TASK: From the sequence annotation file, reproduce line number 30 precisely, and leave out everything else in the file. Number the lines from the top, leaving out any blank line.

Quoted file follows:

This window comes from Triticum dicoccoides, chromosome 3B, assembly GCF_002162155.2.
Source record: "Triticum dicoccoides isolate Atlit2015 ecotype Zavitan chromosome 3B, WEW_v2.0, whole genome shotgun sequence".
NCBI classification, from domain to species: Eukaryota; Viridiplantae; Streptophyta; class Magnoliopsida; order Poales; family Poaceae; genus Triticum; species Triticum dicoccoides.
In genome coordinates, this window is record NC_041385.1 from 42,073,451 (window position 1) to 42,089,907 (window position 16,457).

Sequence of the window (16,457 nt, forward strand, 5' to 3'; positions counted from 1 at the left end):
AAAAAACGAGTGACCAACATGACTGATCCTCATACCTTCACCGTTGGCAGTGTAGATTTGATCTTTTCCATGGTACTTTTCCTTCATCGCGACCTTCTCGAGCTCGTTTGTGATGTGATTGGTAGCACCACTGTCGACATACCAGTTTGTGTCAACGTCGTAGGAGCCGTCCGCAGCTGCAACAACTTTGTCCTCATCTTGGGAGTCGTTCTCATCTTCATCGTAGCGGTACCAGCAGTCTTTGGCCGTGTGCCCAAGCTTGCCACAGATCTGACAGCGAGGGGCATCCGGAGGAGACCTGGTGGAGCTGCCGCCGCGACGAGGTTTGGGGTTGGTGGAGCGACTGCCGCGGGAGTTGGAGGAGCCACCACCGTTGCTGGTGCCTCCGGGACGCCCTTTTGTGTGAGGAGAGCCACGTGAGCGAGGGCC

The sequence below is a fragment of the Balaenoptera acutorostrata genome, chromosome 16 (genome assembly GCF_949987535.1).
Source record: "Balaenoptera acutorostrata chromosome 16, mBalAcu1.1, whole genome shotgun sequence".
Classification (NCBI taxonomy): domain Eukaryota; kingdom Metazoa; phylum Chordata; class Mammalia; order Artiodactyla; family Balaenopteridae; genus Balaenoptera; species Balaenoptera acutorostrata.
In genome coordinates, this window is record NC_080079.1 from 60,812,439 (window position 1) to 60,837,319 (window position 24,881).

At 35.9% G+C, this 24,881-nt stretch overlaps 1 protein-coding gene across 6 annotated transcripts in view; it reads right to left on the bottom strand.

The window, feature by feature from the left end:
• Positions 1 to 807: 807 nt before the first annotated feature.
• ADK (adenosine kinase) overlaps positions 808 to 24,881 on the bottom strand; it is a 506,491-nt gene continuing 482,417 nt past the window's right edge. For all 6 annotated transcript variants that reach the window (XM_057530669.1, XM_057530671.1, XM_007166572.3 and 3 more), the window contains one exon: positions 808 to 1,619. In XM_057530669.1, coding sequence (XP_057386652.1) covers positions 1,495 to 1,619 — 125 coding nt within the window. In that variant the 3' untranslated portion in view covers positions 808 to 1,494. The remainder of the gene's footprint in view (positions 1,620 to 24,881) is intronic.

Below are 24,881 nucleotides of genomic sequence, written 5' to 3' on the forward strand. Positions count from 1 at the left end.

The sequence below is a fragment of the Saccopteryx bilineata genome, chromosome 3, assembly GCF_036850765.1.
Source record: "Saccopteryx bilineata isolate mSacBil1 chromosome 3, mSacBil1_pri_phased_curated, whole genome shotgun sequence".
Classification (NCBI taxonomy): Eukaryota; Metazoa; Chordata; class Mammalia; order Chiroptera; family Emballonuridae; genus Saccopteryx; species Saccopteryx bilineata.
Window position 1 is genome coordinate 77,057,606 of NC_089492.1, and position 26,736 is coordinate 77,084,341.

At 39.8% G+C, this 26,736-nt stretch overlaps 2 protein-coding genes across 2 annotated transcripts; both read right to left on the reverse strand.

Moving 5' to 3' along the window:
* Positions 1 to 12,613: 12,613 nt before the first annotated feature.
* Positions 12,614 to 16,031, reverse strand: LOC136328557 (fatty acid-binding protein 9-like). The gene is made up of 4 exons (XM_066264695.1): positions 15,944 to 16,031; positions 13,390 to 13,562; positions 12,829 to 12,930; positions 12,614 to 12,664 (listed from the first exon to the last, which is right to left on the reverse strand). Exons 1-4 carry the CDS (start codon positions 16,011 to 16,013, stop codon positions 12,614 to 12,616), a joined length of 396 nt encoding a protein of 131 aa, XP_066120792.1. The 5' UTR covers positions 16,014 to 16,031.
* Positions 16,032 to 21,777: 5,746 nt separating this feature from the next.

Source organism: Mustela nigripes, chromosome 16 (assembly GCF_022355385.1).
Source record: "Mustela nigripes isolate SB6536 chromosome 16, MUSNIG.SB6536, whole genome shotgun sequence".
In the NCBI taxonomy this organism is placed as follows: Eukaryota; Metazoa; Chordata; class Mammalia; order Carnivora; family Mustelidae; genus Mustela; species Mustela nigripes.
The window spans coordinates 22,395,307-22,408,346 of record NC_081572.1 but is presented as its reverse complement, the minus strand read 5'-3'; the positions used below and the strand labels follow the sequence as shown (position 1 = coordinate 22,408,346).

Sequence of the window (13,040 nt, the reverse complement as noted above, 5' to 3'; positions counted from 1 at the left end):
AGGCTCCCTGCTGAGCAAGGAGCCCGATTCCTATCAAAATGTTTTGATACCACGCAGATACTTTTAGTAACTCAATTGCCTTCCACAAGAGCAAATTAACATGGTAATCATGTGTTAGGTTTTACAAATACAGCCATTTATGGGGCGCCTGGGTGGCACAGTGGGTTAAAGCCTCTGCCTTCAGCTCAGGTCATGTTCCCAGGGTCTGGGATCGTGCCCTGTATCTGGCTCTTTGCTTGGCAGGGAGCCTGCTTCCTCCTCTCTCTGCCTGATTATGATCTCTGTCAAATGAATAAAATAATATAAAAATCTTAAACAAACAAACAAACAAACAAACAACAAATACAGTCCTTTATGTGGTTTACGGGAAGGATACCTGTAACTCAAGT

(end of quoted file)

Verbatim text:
AGGCTCCCTGCTGAGCAAGGAGCCCGATTCCTATCAAAATGTTTTGATACCACGCAGATACTTTTAGTAACTCAATTGCCTTCCACAAGAGCAAATTAACATGGTAATCATGTGTTAGGTTTTACAAATACAGCCATTTATGGGGCGCCTGGGTGGCACAGTGGGTTAAAGCCTCTGCCTTCAGCTCAGGTCATGTTCCCAGGGTCTGGGATCGTGCCCTGTATCTGGCTCTTTGCTTGGCAGGGAGCCTGCTTCCTCCTCTCTCTGCCTGATTATGATCTCTGTCAAATGAATAAAATAATATAAAAATCTTAAACAAACAAACAAACAAACAAACAACAAATACAGTCCTTTATGTGGTTTACGGGAAGGATACCTGTAACTCAAGT